By DOUG FERGUSON
2014-01-03 03:01 AM
KAPALUA, Hawaii (AP) -- Adam Scott was hard at work on the far end of the range at Kapalua.
He emptied a jumbo bucket of balls by hitting about 20 shots with a 5-iron, turning the green turf into a square patch of brown with each divot. Scott never seemed satisfied. His only conversation with Brad Malone, his swing coach and brother-in-law, was whether he was set properly at the top of his swing.
"No time for a break," he said when he was done, his tanned face dripping with sweat.
It's almost as though last year never ended, and Scott would love that to be the case.
His plan to play less and gear his game more toward the majors paid off in a big way when Scott became the first Australian to win the Masters. And he didn't stop there. He had the outright lead on the back nine of the British Open until tying for third. He was on the fringe of Sunday contention at the U.S. PGA Championship and tied for fifth. And then he won the toughest FedEx Cup playoff event, twice more in Australia, and captured the team portion of the World Cup with Jason Day.
Scott ended the year at No. 2 in the world, closer to the top than he has ever been. On Thursday, the Golf Writers Association of America announced he was its male player of the year in a narrow race -- five votes -- against Tiger Woods.
Now for the encore.
"My goal is to win majors -- and now I can say 'majors' and not just one," Scott said with a smile. "I think I'm heading in the right direction. I don't want to change too much from last year."
The start of the new year is more like the end of a long period for Scott.
He is among the favorites when the Hyundai Tournament of Champions gets underway on Friday on the Plantation Course at Kapalua, part of a 30-man field comprised only of players who won on the U.S. PGA Tour last year.
Dustin Johnson is the defending champion. Only nine players are back from last year at Kapalua, a testament to how much tougher it is getting to win on the tour, and the field features 13 players who won for the first time. It no longer is the season-opening event because the new schedule actually began in October, so this is the seventh tournament of the season.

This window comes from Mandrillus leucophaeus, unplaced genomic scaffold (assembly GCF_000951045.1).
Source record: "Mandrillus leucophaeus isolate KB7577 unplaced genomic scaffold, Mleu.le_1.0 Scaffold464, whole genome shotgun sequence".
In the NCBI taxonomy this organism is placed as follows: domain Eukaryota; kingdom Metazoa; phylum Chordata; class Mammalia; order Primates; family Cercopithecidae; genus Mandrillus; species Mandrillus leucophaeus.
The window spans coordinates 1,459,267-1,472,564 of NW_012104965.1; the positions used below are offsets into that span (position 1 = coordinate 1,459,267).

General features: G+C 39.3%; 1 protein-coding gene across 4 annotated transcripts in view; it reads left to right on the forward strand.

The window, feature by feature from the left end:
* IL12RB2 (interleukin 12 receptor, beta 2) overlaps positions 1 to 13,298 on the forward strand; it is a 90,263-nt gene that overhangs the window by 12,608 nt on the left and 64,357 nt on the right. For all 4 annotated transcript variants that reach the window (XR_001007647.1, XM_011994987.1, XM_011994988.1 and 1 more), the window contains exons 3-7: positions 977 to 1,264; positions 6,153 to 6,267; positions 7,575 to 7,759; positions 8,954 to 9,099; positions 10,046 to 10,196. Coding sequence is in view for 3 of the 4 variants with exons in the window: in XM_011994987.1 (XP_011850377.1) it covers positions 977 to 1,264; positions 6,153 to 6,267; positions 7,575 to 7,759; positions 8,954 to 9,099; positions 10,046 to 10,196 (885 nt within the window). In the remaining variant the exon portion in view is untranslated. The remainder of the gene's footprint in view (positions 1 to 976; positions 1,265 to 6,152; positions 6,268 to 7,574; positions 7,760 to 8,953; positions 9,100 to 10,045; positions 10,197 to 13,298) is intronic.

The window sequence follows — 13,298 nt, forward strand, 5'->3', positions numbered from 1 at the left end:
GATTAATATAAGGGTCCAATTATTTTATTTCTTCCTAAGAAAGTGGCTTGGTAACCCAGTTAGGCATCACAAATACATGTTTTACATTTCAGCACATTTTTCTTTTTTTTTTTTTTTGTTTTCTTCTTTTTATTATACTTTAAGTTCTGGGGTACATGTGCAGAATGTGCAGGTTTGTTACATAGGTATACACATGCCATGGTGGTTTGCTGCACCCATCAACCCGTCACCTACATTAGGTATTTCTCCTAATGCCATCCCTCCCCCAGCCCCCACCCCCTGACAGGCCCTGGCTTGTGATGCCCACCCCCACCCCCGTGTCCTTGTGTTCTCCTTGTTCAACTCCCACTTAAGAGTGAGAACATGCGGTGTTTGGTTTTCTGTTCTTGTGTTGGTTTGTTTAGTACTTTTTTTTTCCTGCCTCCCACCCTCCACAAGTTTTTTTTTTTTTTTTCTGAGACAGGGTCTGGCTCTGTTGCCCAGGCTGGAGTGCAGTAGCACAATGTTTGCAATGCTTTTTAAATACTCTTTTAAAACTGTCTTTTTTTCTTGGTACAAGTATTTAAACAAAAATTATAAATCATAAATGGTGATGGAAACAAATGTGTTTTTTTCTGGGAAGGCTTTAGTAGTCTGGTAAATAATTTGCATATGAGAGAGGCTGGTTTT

But it still feels like Kapalua always did -- a fresh start, loaded with some of the best scenery and no shortage of optimism.
"It's like the first day of school," Zach Johnson said.
Scott didn't take much of a break after his runner-up finish to Rory McIlroy in the Australian Open. He put the clubs away for 10 days and went at it hard in practice last week. After two weeks in Hawaii, he'll disappear for six weeks, not resurfacing until the Honda Classic that kicks off the Florida swing.
But there is a drive to keep pushing, to keep improving bit by bit. He proved that last year after winning the Masters and refusing to contemplate any kind of celebration until he returned home to Australia.
"I'm happy with how it all worked out between Brad, Steve (Williams) and myself," he said. "It's the kind of plans we worked on, that after such a big high in April to not live off winning the Masters for the rest of the year, or the rest of your life. To keep pushing and keep my golf advancing. By the end of the year, I took my game that tiny, half-step further from where I was when I won a major. It's just getting a little bit better, which is important if I want to achieve everything I ever wanted."
Next on the horizon is a shot at No. 1, even if that's not part of the plan.
Woods has an average ranking of 11.69, while Scott is at 9.60. And because both play no more than 20 events a year, he's not far off.
"No. 1 is a hard spot to get to," he said. "Maybe if I play like I have for another 12 months, I might sneak in there. But it's not something I can focus on."